Sometimes, foods that may have off-putting names are rechristened with a moniker that’s more acceptable, even if it doesn’t describe the dish accurately (“sweet bread,” we’re looking at you). Then you have foods wherein no effort whatsoever has been made to sugarcoat what the contents are, as in the case of these canned pork brains.

Far from being an exotic delicacy, these can be purchased right here in the United States from Walmart. If you’re of a certain age and build, however, you might want to be sparing in eating them, as they can contain as much as 3,500 milligrams of cholesterol, which is 1,170% of the recommended daily allowance.

Rocky Mountain Oysters

Some things seem so unlikely to be categorized as food that you almost want to hear the origin story of how they got that way. Rocky Mountain Oysters are a perfect example of this.

If you don’t know what they are, they’re not oysters – they’re actually deep fried bull testicles. Anissa Helou said in the Guardian that it’s a shame people are so put off by the idea of eating them, because “if they only knew how delicious the taste is and what a delicate, melting texture testicles have, they wouldn’t be so hasty in their rejection.”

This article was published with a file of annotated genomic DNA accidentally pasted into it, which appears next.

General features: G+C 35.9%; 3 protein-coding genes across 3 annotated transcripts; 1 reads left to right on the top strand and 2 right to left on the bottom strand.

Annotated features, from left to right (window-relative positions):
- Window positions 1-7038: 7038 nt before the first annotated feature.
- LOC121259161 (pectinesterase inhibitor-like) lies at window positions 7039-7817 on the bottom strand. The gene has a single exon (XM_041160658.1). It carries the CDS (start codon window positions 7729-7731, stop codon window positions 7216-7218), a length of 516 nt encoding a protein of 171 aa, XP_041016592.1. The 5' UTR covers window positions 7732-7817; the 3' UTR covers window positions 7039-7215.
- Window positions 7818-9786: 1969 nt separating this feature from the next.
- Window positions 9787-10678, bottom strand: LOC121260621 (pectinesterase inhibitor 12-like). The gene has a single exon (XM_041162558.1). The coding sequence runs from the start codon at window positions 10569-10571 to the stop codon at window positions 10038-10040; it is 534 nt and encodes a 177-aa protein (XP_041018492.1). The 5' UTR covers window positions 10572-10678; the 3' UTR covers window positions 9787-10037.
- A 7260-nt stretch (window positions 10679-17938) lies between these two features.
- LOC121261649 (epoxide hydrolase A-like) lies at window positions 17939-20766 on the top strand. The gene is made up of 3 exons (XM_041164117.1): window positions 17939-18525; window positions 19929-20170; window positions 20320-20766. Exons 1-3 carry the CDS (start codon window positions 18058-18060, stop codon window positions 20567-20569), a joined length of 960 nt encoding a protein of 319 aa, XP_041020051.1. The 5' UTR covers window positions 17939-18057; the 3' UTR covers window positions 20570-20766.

Su Callu Sardu

If you’re in Sardinia and are not feeling up to eating casu marzu, there are other cheeses you can try instead. Take for example su callu sardu, a cheese made by putting a mother goat’s milk into the stomach of a baby goat.

It matures for up to four months, and is generally eaten with bread. According to the Disgusting Food Museum’s Instagram account, the taste is reminiscent of gasoline and ammonia mixed with wax. Shut up and take our money!

Tuna Eyes

Have you ever felt like you’re being watched? If you’re shopping for a fish dinner in Japan, you may feel that way due to the presence of “medama” better known as tuna eyes.

While it would be understandable to think this food dates back thousands of years, the truth is that it really only caught on in the 1990s as a source of omega 3 fatty acids. So eat some tuna eyes – it’s brain food!